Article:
A Santa Ana urologist, who the California Medical Board disciplined last year for mistakenly removing a patient’s spleen instead of a kidney, recently surrendered his medical license, according to state records.
Dr. Huey Chou Lin’s surrender became effective Feb. 1, 2018, according to medical board records that indicate the physician and his Irvine attorney, Raymond J. McMahon, signed a letter accepting the discipline in October. (Click here to read them.)
Lin’s license to practice medicine had been subjected to an interim suspension order due to surgeries he performed at Fountain Valley Regional Hospital and Medical Center. Scheduled to conduct a left nephrectomy (kidney removal) on Oct. 31, 2015, Lin instead took out the 65-year-old male patient’s spleen. That caused the hospital to suspend his privileges for 14 days, launch an investigation and inform the medical board of the actions.
The hospital’s probe looked at the most recent surgery and two other nephrectomies Lin performed in 2015 that resulted in patient deaths. The hospital’s Medical Executive Committee decided to keep the suspension in place pending Lin undergoing a neuropsychological evaluation and completing a medical record keeping course. Meanwhile, the state medical board launched a separate investigation.
After the board received an updated report from the hospital committee in February 2016, Lin’s nephrectomy privileges were terminated. The committee had concluded his surgical conduct the previous October “was egregious and included deviations from the standard of care that could not be satisfactorily explained or excused by [Lin],” according to medical board records, which added the hospital panel also found it below the standard of care that the surgeon failed to recognize the spleen before it was removed, realize he had made a mistake and promptly inform the patient of the error.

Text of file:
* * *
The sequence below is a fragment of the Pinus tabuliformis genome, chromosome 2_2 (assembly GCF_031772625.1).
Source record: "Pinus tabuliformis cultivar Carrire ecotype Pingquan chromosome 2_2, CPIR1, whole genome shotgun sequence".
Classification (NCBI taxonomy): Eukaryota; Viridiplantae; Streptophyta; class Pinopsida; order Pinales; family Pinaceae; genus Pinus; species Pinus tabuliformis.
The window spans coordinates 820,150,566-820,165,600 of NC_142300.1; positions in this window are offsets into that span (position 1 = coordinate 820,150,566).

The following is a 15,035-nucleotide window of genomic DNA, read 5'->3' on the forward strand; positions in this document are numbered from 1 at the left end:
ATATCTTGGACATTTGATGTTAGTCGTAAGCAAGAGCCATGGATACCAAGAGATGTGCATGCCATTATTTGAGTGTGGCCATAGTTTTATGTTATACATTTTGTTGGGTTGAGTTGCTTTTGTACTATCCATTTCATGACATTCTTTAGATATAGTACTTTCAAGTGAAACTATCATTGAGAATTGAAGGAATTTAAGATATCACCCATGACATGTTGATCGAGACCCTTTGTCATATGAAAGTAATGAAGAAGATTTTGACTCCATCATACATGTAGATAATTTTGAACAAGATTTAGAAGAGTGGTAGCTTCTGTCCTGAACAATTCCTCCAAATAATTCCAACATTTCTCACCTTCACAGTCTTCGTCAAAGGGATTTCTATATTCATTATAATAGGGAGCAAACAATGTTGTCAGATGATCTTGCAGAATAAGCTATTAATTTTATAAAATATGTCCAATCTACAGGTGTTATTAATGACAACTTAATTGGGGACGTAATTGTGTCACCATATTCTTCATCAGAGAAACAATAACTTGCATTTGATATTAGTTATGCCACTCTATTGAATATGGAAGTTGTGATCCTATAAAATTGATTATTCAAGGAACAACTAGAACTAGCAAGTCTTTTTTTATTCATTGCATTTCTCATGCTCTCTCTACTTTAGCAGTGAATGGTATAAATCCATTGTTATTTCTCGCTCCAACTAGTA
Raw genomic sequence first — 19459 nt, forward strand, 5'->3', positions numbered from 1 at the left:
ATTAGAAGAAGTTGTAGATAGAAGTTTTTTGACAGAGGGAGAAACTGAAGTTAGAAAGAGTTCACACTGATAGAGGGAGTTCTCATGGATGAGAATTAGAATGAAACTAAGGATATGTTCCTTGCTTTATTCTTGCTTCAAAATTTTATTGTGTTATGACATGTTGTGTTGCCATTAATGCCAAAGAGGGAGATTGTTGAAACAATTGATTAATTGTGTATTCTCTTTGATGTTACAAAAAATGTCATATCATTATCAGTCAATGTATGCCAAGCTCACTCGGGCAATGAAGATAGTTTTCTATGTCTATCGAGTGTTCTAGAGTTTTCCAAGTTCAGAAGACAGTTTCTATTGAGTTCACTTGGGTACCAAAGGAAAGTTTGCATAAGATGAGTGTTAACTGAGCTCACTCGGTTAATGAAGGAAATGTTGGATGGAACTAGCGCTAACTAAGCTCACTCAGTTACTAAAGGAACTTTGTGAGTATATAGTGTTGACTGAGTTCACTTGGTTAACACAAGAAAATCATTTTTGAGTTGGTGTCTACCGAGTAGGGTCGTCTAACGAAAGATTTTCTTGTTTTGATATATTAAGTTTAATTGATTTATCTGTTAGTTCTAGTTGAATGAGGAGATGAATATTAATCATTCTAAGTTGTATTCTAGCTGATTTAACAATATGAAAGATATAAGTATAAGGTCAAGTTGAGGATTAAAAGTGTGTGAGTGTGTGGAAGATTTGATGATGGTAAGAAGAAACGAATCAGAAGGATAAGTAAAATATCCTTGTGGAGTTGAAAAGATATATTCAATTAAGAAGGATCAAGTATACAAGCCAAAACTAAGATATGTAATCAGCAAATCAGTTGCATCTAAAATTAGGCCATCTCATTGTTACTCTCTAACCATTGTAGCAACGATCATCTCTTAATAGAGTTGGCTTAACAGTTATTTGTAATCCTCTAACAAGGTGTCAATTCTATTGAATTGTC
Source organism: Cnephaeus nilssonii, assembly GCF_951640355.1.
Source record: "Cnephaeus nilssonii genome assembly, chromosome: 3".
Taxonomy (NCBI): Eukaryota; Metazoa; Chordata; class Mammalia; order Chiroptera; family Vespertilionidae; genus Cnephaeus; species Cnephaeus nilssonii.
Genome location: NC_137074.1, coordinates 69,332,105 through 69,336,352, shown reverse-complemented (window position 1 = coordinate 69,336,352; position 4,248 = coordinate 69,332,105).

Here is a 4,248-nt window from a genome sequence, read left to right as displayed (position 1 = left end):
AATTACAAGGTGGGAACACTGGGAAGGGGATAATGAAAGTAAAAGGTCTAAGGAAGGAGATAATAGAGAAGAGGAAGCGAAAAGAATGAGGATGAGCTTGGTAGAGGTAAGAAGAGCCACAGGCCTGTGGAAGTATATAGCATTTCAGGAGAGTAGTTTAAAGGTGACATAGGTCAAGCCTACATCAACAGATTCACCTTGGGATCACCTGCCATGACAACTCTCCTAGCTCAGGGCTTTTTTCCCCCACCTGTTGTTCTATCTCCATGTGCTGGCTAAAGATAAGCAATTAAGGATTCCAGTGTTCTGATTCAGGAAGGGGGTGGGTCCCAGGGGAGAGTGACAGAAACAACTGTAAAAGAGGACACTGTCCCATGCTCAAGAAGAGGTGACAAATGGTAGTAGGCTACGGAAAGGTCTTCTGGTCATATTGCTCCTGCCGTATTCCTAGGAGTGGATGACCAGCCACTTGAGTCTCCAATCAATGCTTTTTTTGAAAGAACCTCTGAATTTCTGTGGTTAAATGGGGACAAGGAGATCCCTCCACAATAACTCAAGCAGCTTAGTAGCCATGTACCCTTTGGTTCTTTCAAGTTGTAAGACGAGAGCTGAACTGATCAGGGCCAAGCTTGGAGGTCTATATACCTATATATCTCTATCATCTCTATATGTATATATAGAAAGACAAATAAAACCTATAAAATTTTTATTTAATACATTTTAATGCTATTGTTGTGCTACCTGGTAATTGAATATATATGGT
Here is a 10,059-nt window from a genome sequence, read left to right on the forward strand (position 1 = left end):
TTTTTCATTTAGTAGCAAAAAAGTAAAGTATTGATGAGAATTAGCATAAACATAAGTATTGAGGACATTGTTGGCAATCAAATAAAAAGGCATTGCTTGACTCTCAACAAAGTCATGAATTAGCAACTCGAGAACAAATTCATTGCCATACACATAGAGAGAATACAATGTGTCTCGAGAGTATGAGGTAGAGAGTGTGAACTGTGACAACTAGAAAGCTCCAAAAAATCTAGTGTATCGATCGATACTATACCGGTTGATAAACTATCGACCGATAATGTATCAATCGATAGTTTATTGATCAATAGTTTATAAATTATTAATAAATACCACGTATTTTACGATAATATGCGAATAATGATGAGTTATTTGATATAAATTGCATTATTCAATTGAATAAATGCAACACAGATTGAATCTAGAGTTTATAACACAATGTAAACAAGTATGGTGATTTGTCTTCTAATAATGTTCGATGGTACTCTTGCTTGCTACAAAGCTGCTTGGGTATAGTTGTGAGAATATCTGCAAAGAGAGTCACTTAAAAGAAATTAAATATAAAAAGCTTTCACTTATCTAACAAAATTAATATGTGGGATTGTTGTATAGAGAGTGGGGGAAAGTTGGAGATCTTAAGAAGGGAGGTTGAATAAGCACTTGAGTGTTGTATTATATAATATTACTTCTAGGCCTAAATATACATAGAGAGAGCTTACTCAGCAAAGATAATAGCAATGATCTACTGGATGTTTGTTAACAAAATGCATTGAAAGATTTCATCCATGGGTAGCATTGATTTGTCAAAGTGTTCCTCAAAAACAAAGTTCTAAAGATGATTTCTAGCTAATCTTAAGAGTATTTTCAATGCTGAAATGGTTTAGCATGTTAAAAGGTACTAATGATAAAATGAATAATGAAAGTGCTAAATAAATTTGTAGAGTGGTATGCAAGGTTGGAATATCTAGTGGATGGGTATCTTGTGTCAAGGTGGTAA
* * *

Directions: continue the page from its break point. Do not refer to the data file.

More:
A March 14, 2016, report by psychologist Dr. Arnold D. Purisch to the hospital committee concluded that Lin was “not functioning normally” and “[t]he potential for unreliable functioning in his medical and surgical practice is real and could certainly constitute reason for concern.” Purisch recommended “a period of close monitoring and observation by his peers,” adding, “Absent such a mechanism, I cannot in good conscience provide clearance to resume his normal practice, at least from a neuropsychological perspective.”
As the hospital kept extending its suspension of Lin’s privileges, the medical board ordered a mental evaluation of its own. Following a Dec. 29, 2016, examination, psychiatrist Dr. John Hochman concluded Lin had “a mental illness or condition that impacts his ability to engage in the practice of medicine.” Stating that the impairment “places the public at risk,” Hochman found Lin’s “limitation are beyond being addressed by monitoring or oversight.”
Based on reports from CalOptima and Fountain Valley Regional Hospital and Medical Center, nearby Orange Coast Memorial Medical Center restricted Lin’s privileges by requiring a second urologist or co-surgeon be present for any procedures.
Before Lin surrendered his license, the state medical board found as causes for discipline his “mental illness affecting competency,” gross negligence and repeated acts of negligence in the three previously cited surgeries in 2015 as well as failure to maintain adequate and accurate medical records.